Suprax (cefixime) vs. Keflex (cephalexin): What’s the difference?
- Suprax (cefixime) and Keflex (cephalexin) are cephalosporin antibiotics used to treat infections of the middle ear (otitis media), tonsillitis, throat infections (pharyngitis), laryngitis, bronchitis, pneumonia, urinary tract infections (UTIs), gonorrhea, and acute bacterial bronchitis in patients with chronic obstructive pulmonary disease (COPD).
- Suprax is a brand name for cefixime.
- Keflex and Daxbia are brand names for cephalexin.
- Side effects of Suprax and Keflex that are similar include diarrhea, nausea, vomiting, abdominal pain, skin rash, fever, abnormal liver tests, vaginitis, headaches, and dizziness.
- Side effects of Suprax that are different from Keflex include joint pain and itching.
What are Suprax and Keflex?
Suprax is a cephalosporin antibiotic used to treat middle ear infections (otitis media), tonsillitis, throat infections (pharyngitis), laryngitis, bronchitis, pneumonia, urinary tract infections (UTIs), gonorrhea, and acute bacterial bronchitis in patients with chronic obstructive pulmonary disease (COPD). Other cephalosporin antibiotics include cephalexin (Keflex), cefpodoxime (Vantin), cefaclor (Ceclor), cefuroxime (Zinacef), cefprozil (Cefzil), and injectable forms. Cephalosporins stop bacteria from multiplying by preventing bacteria from forming the walls that surround them that are necessary to protect bacteria from their environment and to keep the contents of the bacterial cell together. Bacteria cannot survive without a cell wall. Suprax is active against a wide variety of bacteria such as Streptococcus pneumoniae, Streptococcus pyogenes (the cause of strep throat), Staphylococcus aureus, Hemophilus influenzae, Moraxella catarrhalis, E. coli, Klebsiella, Proteus mirabilis, Shigella, Salmonella, and Neisseria gonorrhoeae.
Keflexis a cephalosporin antibiotic used to treat middle ear infections (otitis media), tonsillitis, throat infections, laryngitis, bronchitis, pneumonia, urinary tract infections (UTIs), skin infections, and bone infections. Cephalosporins stop or slow the growth of bacterial cells by preventing bacteria from forming the cell wall that surrounds each cell. The cell wall protects bacteria from the external environment and keeps the contents of the cell together, and without a cell wall, bacteria are not able to survive. Bacteria susceptible to Keflex include Staphylococcus aureus, Streptococcus pneumoniae, Haemophilus influenzae, E. coli, and others.
Bowel regularity means a bowel movement every day.
What are the side effects of Suprax and Keflex?
Common side effects of Suprax include:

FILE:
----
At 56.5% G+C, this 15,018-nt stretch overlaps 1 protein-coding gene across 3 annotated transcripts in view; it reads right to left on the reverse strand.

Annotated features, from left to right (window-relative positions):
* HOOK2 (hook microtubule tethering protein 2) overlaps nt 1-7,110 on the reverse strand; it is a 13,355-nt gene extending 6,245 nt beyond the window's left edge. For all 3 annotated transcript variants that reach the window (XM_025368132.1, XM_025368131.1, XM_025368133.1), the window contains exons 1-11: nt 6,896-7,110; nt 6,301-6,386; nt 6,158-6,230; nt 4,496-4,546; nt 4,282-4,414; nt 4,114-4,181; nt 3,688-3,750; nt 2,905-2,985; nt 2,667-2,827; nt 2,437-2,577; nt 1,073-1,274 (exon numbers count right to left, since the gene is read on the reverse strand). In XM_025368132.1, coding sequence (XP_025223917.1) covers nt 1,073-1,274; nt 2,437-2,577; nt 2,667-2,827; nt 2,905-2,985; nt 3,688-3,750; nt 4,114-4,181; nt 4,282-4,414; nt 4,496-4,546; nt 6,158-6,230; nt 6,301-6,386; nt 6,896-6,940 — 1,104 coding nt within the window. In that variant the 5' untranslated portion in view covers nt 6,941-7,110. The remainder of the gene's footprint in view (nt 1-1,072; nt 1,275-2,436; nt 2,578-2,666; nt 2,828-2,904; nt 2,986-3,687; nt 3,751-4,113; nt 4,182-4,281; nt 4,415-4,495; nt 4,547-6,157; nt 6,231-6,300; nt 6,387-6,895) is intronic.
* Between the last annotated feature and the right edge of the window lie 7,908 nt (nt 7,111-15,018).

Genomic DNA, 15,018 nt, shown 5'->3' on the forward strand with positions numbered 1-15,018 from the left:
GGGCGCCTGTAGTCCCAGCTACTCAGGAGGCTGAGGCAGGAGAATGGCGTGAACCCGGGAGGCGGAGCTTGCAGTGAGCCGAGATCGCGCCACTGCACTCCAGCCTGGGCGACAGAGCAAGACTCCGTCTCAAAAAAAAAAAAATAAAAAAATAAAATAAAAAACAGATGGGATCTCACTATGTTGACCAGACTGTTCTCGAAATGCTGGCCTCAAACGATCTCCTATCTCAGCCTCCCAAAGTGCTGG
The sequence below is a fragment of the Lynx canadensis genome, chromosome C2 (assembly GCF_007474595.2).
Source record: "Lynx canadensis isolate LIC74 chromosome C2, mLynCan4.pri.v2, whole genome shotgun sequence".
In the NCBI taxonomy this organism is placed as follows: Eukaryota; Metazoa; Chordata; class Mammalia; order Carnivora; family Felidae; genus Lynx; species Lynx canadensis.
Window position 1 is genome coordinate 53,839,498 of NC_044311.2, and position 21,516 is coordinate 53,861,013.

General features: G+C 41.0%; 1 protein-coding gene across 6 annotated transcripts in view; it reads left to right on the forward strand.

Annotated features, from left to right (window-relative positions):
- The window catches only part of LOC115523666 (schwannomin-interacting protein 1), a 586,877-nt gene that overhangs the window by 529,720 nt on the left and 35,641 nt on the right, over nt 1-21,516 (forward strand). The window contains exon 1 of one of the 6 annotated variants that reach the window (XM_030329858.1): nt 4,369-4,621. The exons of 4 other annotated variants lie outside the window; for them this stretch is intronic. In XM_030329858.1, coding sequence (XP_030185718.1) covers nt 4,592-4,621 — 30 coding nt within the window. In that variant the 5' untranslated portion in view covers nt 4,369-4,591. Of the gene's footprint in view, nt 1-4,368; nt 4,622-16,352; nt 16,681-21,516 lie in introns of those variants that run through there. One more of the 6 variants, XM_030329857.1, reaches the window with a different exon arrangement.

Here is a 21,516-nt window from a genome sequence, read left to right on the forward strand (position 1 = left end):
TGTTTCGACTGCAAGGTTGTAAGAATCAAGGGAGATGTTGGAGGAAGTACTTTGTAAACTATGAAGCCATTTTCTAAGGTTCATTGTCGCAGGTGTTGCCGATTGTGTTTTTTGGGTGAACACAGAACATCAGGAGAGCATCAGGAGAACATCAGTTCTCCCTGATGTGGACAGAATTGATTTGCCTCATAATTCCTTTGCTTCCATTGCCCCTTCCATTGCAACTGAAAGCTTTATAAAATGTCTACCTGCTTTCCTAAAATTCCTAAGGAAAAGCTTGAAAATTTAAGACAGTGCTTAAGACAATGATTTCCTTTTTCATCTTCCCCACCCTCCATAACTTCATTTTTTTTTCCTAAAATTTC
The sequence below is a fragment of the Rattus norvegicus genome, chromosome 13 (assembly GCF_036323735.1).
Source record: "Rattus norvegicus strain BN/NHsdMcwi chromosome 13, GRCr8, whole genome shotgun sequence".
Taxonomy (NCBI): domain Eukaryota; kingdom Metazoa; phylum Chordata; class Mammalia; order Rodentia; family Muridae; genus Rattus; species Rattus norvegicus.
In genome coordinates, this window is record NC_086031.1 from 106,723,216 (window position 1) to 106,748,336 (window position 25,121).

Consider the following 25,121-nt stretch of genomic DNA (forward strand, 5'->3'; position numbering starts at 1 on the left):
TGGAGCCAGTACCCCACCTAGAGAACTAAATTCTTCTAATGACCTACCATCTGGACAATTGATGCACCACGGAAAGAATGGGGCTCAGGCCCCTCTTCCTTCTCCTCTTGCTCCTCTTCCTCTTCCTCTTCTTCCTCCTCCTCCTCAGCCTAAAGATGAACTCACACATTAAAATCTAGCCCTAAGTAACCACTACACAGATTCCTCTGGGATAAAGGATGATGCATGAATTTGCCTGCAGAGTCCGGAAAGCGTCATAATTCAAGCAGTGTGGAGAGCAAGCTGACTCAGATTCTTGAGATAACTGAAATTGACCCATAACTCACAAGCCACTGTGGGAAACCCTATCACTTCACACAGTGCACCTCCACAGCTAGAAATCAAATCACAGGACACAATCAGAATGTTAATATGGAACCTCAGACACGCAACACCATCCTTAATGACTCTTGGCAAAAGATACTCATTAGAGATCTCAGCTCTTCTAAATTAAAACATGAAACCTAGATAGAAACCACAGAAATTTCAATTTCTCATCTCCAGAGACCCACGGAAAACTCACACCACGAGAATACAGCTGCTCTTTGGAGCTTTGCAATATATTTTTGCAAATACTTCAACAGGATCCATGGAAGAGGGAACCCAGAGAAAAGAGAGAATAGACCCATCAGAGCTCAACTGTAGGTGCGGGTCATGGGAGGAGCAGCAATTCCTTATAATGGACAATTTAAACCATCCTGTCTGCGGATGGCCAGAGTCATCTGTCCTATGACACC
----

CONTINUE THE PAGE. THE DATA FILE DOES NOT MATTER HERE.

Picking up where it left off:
Other side effects include:
The most common side effects of Keflex are:
- abdominal pain,
- skin rash,
- abnormal liver tests, and
Individuals who are allergic to penicillin may also be allergic to Keflex. Serious but rare reactions include seizures, severe allergic reactions (anaphylaxis), and low platelet or red blood cell count.
Keflex, like almost all antibiotics, may cause mild or severe cases of pseudomembranous colitis, a mild to severe inflammation of the colon. Antibiotics, including Keflex, alter the types of bacteria in the colon and permit overgrowth of a bacterium called Clostridium difficile. Studies indicate that toxins produced by Clostridium difficile are a primary cause of pseudomembranous colitis.
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What is the dosage of Suprax vs. Keflex?
- The recommended adult dose for otitis media, tonsillitis, pharyngitis, and urinary tract infections is 400 mg once daily or divided and given as 200 mg every 12 hours.
- Pediatric patients (6 months and older) have a recommended dose of 8 mg/kg/day once daily or in two doses of 4/mg/kg every 12 hours.
- The dose of Keflex for adults is 1 to 4 grams in divided doses.
- The usual adult dose is 250 mg every 6 hours.
- Some infections may be treated with 500 mg every 12 hours.
- Children are treated with 25-100 mg/kg/day in divided doses.
- The dosing interval may be every 6 or 12 hours depending on the type and seriousness of the infection.
What drugs interact with Suprax and Keflex?
Probenecid (Benemid) may increase the blood concentration of Suprax by decreasing the kidney's ability to remove Suprax. This interaction sometimes is used to enhance the effect of cephalosporins.
Combining Suprax with aminoglycosides — for example, tobramycin (Tobradex) — produces additive bacterial killing effects but also may increase the risk of harmful effects to the kidney.
Suprax may cause a false positive urine ketone test.
Keflex may reduce the effect of the Bacille Calmette-Guérin (BCG) tuberculosis vaccine and typhoid vaccine. Keflex should not be combined with BCG or typhoid vaccines unless there are no other options.
Are Suprax and Keflex safe to use while pregnant or breastfeeding?
Keflex is excreted in breast milk. Stop Keflex use or use with caution when breastfeeding.